How do we prepare high school kids for college? Our overreliance on data isn’t going to help, but what is? It’s a multi-faceted problem with no simple solution. There are some top colleges that don’t require SAT scores, or otherwise place little emphasis on them. This is an encouraging trend, and may have a ripple effect among high schools and other colleges. The more emphasis we place on learning and less we place on data, the better thinkers that will emerge. Information is power, but critical thinking is everything.
PHOTO CREDIT: iStock
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- Pfizer is helping to drive the UN's sustainable development goals through partnerships.
Swiss researchers identify new dangers of modern cocaine.
- Cocaine cut with anti-worming adulterant levamisole may cause brain damage.
- Levamisole can thin out the prefrontal cortex and affect cognitive skills.
- Government health programs should encourage testing of cocaine for purity.
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Civil discourse has fallen to an all time low.
The question that the American populace needs to ask itself now is: how do we fix it?
Discursive fundamentals need to be taught to preserve free expression
In their findings the authors state:
upholding First Amendment ideals.
Talking politics at Thanksgiving dinner
- Progressive Activists: younger, highly engaged, secular, cosmopolitan, angry.
- Traditional Liberals: older, retired, open to compromise, rational, cautious.
- Passive Liberals: unhappy, insecure, distrustful, disillusioned.
- Politically Disengaged: young, low income, distrustful, detached, patriotic, conspiratorial
- Moderates: engaged, civic-minded, middle-of-the-road, pessimistic, Protestant.
- Traditional Conservatives: religious, middle class, patriotic, moralistic.
- Devoted Conservatives: white, retired, highly engaged, uncompromising,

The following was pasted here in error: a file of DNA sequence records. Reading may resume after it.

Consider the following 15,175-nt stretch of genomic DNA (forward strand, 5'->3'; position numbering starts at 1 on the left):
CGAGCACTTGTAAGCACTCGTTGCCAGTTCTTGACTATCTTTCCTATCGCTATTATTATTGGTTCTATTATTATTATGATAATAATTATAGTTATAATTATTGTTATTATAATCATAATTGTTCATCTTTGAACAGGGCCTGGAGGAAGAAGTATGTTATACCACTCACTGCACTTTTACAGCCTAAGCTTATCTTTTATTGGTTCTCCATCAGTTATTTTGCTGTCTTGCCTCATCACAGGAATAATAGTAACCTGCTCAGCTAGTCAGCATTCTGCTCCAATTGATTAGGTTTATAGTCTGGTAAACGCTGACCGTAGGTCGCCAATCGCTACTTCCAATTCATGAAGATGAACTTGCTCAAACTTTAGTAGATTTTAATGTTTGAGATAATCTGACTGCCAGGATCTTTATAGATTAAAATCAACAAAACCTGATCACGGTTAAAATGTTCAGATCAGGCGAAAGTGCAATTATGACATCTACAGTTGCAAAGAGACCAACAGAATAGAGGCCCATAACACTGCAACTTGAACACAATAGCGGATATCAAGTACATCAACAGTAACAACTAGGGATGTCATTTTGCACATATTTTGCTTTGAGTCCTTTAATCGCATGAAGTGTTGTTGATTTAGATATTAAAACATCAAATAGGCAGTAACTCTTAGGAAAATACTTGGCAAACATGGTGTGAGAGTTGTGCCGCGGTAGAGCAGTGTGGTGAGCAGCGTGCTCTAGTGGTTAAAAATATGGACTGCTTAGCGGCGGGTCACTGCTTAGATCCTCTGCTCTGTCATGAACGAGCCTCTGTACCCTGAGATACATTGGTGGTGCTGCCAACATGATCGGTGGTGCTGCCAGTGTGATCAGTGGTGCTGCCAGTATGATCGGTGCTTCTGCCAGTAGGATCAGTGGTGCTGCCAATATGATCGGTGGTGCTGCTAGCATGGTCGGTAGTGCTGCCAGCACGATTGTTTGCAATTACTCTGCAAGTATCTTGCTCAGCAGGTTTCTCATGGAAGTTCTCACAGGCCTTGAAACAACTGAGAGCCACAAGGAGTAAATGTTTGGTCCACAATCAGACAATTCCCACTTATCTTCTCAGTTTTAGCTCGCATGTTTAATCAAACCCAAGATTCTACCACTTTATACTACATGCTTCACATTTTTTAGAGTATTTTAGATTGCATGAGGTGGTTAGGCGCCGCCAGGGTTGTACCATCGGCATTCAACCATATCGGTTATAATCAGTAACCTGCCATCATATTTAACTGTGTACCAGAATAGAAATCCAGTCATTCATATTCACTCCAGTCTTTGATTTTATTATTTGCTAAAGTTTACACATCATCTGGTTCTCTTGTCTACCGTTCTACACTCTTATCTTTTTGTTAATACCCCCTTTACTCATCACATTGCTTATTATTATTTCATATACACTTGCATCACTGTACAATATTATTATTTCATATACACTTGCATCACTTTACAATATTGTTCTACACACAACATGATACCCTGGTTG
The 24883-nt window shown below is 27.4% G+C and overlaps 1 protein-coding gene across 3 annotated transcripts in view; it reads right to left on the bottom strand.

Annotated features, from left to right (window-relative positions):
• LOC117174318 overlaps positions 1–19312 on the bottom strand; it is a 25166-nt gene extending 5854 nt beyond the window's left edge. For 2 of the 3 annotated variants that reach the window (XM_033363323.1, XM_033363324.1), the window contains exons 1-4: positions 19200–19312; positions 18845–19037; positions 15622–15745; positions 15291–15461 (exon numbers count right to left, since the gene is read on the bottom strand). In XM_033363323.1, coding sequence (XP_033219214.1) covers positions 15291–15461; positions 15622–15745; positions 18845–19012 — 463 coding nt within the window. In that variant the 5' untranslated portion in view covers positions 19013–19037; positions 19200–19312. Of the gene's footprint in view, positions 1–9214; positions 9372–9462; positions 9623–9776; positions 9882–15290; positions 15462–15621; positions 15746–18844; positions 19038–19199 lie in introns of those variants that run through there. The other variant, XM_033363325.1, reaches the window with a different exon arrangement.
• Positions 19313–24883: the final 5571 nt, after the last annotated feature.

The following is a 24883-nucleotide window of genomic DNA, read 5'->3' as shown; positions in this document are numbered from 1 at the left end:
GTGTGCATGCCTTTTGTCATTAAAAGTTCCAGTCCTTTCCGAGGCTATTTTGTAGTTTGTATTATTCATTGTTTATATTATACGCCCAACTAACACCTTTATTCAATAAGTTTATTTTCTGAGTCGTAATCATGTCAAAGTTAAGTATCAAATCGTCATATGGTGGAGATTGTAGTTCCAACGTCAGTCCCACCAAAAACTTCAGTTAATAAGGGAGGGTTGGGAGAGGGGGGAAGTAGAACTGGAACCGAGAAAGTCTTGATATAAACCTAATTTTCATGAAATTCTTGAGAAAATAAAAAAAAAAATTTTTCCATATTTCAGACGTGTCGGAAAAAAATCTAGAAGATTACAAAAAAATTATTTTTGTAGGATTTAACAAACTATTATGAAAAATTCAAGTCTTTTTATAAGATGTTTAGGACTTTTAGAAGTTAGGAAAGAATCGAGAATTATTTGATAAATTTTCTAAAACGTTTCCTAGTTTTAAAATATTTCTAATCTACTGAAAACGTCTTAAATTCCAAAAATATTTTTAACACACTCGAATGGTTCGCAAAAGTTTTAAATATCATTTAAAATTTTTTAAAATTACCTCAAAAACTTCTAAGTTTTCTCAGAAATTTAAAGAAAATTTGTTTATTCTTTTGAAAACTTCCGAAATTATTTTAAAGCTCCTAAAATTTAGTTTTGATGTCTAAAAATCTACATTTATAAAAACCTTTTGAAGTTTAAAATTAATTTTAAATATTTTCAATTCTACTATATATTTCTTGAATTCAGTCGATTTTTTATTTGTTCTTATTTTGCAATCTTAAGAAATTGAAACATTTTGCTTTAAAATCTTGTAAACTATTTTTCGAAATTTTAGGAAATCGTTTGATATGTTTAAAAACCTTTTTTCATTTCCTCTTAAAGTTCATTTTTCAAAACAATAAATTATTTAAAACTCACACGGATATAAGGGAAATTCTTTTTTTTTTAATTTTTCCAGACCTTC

It's interesting to note the authors found that:
"Tribe membership shows strong reliability in predicting views across different political topics."
Here are some statistics on differing viewpoints according to political party:
- 51% of staunch liberals say it's "morally acceptable" to punch Nazis.
- 53% of Republicans favor stripping U.S. citizenship from people who burn the American flag.
- 65% of Republicans say NFL players should be fired if they refuse to stand for the anthem.
- 58% of Democrats say employers should punish employees for offensive Facebook posts.
- 47% of Republicans favor bans on building new mosques.
Here are some guidelines for civic discourse that might come in handy:
- Practice inclusion and listen to who you're speaking to.
Civic discourse in the divisive age
dangerously tribal, fueled by a culture of outrage and taking offense. For the combatants,
the other side can no longer be tolerated, and no price is too high to defeat them.
These tensions are poisoning personal relationships, consuming our politics and
putting our democracy in peril.
Once a country has become tribalized, debates about contested issues from
immigration and trade to economic management, climate change and national security,
become shaped by larger tribal identities. Policy debate gives way to tribal conflicts.
Polarization and tribalism are self-reinforcing and will likely continue to accelerate.
The work of rebuilding our fragmented society needs to start now. It extends from
re-connecting people across the lines of division in local communities all the way to
building a renewed sense of national identity: a bigger story of us."